But that's not stopping other blowhards of the Pants on Fire Party. Lunatics like Pamela Heller of Newsmax, radio host Brian Fischer and WorldNetDaily's Bob Unruh are trying to organize parents to take their kids out of school for the day. Texas Gov. Rick Perry says he's "troubled" by Obama's speech. Crazy Glenn Beck and Michelle Malkin are raging against "indoctrination" while Townhall's Meredith Jessup is calling it "a massive abuse of government power."

And lest you dismiss these rantings as confined to the lunatic fringe and ratings-crazed talk-show hosts, the backlash has had an effect. First, after school administrators in mostly red states expressed concerns about exposing kids to the speech without knowing what's in it, the president's office said he'd make it available on Monday so they can read it in advance. OK, that's nice of the president, but is anybody else a little rattled that some right-wing bullies appointed the nation's unelected school administrators to vet our president's speech? And even that wasn't enough for administrators in six states: Districts in Missouri, Minnesota, Wisconsin, Illinois, Virginia and Texas are telling reporters they won't show Obama's speech to students on Tuesday. …

Where to start to explain this hysteria? Since the height of Sarah Palin's dishonest and divisive campaign last September, I've been alarmed by the unique way in which Obama's opponents paint him as "the other." For the life of me, I can't think of another American politician -- not even Hillary Clinton, although it's close -- who has spurred such visceral, irrational hatred. …Sure, John Kerry was "French" and Michael Dukakis was Greek …, but only Obama is a Marxist Communist who pals around with terrorists and wants to harm your children.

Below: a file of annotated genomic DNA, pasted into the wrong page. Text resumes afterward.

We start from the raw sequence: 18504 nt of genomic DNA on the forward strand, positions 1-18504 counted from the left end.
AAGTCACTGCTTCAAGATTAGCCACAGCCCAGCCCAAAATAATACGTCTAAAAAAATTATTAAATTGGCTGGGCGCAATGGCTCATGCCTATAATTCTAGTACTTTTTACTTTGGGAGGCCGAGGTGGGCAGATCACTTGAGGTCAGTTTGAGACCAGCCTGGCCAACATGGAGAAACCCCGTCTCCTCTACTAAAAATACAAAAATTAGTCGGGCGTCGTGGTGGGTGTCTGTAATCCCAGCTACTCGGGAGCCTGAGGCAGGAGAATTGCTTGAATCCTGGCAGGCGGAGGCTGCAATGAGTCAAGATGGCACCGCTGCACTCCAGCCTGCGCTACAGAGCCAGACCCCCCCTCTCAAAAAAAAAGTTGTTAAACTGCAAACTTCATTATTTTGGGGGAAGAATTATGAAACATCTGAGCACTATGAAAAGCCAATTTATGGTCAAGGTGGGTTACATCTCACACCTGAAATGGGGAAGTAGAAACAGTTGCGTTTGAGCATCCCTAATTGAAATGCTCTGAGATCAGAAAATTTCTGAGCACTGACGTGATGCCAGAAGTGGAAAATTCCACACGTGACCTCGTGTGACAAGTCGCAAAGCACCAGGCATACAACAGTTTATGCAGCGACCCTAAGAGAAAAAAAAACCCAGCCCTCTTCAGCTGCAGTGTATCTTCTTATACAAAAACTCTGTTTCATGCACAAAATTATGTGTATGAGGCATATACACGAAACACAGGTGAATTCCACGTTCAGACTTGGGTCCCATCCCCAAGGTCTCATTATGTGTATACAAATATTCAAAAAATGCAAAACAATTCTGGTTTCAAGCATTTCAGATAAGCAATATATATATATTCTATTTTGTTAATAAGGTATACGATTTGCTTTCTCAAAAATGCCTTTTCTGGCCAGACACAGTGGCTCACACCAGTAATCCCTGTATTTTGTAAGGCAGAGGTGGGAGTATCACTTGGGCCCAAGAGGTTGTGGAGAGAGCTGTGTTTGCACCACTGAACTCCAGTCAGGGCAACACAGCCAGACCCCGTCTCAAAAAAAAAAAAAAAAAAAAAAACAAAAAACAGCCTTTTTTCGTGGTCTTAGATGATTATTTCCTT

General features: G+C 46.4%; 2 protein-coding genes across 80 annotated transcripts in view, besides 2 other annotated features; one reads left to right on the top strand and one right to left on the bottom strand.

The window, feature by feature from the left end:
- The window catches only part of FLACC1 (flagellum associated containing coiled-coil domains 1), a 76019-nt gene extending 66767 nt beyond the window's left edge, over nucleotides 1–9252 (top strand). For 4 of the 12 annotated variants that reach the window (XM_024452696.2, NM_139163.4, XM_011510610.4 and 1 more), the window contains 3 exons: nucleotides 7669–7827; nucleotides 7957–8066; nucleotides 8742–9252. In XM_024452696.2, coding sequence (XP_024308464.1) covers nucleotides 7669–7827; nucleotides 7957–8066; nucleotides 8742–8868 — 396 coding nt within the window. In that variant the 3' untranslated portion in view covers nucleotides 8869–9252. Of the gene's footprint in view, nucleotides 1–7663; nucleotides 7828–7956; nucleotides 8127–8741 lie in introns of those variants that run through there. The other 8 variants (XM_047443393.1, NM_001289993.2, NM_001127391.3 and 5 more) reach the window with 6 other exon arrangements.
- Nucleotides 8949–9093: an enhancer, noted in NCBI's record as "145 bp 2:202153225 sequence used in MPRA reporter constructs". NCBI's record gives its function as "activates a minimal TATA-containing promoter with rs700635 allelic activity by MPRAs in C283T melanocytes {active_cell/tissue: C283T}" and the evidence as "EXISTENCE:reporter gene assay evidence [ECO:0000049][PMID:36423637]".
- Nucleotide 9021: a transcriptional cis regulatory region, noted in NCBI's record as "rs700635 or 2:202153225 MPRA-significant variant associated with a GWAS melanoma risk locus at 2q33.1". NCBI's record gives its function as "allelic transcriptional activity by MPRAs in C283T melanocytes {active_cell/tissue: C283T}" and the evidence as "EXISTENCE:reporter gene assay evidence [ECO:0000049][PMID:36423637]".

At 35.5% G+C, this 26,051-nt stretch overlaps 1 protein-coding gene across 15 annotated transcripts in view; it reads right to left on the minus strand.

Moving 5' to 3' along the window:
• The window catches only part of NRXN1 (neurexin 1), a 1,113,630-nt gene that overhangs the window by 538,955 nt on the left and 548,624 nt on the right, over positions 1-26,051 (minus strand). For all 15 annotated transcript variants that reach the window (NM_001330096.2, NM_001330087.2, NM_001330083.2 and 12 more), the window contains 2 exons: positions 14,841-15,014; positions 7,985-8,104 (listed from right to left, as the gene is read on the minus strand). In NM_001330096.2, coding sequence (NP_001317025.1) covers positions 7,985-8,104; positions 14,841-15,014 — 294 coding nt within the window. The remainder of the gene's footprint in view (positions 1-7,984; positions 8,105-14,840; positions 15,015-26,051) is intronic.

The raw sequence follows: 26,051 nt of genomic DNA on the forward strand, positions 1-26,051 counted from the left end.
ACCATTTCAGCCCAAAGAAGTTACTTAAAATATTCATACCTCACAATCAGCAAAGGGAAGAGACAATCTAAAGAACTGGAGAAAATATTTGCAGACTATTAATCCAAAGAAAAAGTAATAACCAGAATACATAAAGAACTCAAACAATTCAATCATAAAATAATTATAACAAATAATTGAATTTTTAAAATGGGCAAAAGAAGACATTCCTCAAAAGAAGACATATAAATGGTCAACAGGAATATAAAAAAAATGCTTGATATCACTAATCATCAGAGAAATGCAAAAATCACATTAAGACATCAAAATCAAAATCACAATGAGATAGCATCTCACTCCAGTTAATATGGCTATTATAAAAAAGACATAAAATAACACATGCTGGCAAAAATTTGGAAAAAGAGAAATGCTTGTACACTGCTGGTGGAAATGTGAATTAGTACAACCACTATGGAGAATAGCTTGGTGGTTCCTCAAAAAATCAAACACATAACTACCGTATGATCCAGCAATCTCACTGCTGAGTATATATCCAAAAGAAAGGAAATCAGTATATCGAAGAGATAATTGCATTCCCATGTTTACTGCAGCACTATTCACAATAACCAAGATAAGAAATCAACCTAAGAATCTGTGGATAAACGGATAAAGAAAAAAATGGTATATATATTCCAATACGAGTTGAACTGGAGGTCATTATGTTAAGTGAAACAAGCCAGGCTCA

The hysteria Obama inspires in his far-right foes is primeval, primordial. From the Birthers' obsession with the facts of his birth -- which lets them obsess about his origins in miscegenation -- to the paranoia that he's coming for the children, there's a deep strand of irrational paranoia that can't be anything other than racial. These people don't merely disagree with him, they distrust and dislike him viscerally. He's not merely wrong, he's scary; even terrifying.

I've said this before, to little result, but it's past time for mainstream, responsible Republicans to stand up against this latest irrational attack on the president. …
And Joe Klein, as part of his report on some of the lunacy he observed at a town hall meeting in Arkansas, worries that civil discourse is not working and the nation may be heading for a cliff: